Australia: The Land Where Time Began

A biography of the Australian continent 

Southern Ocean Buoyancy Forcing of Ocean Ventilation and Glacial Atmospheric CO2

According to Watson et al., concentrations of atmospheric CO2 over cycles of glacial and interglacial phases correspond to temperature patterns in the Antarctic (Siegenthaler et al., 2005). As these are distinct from variations of temperature in the mid- to northern latitudes (Shakun et al., 2012) this suggests the Southern Ocean is pivotal in controlling concentrations of natural CO2 (Sigman, Hain & Haug, 2010). In this study Watson et al. assessed the sensitivity of atmospheric concentrations of CO2 to glacial-interglacial changes in the meridional overturning circulation by using a circulation model (Nikurashin & Vallis, 2011; Nikurashin & Vallis, 2012) for upwelling and eddy transport in the Southern Ocean coupled with a simple biogeochemical description. A broader region of surface buoyancy loss results in upwelling farther north under glacial conditions. Outgassing of CO2, and stronger carbon sequestration in the deep ocean, results from the northern location of upwelling: Watson et al. calculating that the shift to this glacial style of circulation can draw down 30-60 ppm of atmospheric CO2. Therefore they suggest much of the strong correlation between temperature variations in the Antarctic and concentrations of CO2 over glacial-interglacial cycles explains the direct effect of temperature on buoyancy forcing in the Southern Ocean, and hence the residual overturning circulation.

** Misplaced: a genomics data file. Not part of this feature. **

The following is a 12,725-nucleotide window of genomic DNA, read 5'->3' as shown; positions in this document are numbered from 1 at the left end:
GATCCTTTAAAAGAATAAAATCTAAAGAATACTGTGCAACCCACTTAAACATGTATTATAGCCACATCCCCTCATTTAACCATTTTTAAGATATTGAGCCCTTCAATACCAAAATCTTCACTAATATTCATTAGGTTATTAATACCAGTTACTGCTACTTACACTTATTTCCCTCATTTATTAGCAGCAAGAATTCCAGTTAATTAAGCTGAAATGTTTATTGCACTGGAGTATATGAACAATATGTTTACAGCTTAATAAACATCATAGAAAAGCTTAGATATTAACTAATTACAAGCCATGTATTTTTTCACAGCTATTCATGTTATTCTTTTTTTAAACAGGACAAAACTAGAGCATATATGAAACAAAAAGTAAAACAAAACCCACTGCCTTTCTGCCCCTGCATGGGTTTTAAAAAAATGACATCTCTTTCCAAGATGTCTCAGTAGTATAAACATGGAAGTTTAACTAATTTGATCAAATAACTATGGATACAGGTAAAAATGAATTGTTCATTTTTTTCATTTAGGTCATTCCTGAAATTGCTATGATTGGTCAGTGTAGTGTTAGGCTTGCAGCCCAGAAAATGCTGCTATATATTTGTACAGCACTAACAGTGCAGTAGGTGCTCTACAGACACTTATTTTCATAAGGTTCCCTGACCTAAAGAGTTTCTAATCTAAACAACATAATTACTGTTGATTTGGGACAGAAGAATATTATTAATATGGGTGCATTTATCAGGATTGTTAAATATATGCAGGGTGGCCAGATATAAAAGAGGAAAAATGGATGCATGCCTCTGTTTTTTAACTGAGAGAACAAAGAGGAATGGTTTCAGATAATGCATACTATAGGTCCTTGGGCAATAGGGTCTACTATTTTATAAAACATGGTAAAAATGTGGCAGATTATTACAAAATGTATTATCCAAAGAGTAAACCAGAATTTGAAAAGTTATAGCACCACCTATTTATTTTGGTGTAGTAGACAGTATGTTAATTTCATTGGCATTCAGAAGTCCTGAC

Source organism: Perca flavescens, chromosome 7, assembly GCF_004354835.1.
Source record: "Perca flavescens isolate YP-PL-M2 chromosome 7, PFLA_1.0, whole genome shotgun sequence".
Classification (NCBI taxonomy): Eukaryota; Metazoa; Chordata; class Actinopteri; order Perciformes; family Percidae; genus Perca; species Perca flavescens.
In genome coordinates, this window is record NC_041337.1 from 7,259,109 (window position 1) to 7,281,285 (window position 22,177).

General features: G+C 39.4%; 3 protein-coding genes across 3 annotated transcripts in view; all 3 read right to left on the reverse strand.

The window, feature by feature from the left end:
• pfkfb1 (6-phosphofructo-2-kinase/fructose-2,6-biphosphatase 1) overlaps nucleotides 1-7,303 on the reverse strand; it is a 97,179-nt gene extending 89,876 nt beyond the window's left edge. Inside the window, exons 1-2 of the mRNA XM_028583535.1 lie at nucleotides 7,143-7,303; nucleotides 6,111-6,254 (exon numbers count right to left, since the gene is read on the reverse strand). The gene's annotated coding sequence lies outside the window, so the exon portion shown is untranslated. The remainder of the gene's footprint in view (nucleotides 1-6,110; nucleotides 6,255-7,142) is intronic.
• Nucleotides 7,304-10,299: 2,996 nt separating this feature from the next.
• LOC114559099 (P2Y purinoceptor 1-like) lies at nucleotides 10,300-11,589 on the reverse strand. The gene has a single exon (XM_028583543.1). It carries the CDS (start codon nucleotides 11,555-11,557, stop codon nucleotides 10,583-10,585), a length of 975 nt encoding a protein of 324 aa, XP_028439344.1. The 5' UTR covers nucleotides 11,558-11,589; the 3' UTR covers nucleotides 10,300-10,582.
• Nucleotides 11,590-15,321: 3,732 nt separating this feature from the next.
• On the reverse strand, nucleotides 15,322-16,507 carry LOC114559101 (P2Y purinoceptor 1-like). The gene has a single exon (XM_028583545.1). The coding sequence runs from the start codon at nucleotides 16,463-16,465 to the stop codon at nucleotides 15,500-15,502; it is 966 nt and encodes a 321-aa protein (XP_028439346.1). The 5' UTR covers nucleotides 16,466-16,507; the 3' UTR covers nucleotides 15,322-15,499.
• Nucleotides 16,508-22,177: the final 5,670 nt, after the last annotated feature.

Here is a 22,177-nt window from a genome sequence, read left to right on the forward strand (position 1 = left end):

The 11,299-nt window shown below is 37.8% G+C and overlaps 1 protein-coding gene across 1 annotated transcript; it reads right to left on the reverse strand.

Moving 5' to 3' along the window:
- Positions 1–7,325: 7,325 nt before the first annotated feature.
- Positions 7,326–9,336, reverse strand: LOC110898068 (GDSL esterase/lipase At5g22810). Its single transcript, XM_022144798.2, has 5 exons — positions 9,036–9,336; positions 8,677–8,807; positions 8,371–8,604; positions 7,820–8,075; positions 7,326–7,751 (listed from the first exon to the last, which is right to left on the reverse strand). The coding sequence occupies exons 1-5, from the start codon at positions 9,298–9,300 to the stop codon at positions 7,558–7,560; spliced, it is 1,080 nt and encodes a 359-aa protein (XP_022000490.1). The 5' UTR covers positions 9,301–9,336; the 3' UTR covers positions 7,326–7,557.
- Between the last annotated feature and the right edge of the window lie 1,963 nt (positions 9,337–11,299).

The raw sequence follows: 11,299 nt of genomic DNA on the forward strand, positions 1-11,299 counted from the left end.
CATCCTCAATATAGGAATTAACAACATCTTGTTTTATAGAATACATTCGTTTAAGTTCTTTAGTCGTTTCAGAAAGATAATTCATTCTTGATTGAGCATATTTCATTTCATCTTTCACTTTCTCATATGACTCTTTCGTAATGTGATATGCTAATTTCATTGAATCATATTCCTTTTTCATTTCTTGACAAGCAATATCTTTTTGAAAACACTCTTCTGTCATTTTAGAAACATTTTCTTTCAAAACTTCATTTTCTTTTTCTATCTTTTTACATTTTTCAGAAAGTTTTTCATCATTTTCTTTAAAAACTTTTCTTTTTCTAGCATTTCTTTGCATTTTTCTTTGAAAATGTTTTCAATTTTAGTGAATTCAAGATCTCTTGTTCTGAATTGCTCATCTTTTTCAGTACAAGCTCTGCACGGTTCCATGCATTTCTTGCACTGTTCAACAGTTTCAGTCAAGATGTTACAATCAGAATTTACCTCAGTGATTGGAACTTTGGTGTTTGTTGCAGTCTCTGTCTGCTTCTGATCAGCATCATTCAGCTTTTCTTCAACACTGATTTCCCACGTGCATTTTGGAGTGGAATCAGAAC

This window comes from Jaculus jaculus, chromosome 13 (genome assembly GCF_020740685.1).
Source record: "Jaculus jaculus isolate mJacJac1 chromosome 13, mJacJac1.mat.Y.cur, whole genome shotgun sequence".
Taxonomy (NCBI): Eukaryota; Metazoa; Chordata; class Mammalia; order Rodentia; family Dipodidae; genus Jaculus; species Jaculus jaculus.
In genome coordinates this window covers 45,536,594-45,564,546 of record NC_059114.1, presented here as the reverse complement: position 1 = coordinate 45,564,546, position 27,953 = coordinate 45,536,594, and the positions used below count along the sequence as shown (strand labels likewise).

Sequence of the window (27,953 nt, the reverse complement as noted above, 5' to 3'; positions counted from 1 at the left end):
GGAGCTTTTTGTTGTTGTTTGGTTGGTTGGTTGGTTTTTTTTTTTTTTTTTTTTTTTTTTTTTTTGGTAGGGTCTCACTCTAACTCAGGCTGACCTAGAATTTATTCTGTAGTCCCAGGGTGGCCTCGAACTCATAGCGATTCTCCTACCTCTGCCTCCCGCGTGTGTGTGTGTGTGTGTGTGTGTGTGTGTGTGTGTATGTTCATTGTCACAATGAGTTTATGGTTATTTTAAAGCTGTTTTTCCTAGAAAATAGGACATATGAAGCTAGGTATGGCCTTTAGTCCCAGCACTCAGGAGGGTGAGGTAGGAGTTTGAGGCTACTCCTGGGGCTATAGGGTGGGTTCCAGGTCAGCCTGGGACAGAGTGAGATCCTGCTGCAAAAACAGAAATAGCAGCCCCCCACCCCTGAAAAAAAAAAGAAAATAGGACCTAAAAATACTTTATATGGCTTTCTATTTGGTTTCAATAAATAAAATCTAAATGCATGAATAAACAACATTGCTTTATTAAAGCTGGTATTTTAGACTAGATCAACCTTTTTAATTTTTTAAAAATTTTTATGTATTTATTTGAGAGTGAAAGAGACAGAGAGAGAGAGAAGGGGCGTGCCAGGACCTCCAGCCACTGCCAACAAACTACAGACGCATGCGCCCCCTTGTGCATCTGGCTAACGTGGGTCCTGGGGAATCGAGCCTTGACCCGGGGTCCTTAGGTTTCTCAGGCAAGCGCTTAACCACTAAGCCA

Sources & Further reading

  1. Watson, A. J., G. K. Vallis and M. Nikurashin (2015). "Southern Ocean buoyancy forcing of ocean ventilation and glacial atmospheric CO2." Nature Geosci 8(11): 861-864.


Author: M. H. Monroe
Last Updated 02/11/2015
Journey Back Through Time
Experience Australia
Aboriginal Australia
National Parks
Photo Galleries
Site Map
                                                                                           Author: M.H.Monroe  Email:     Sources & Further reading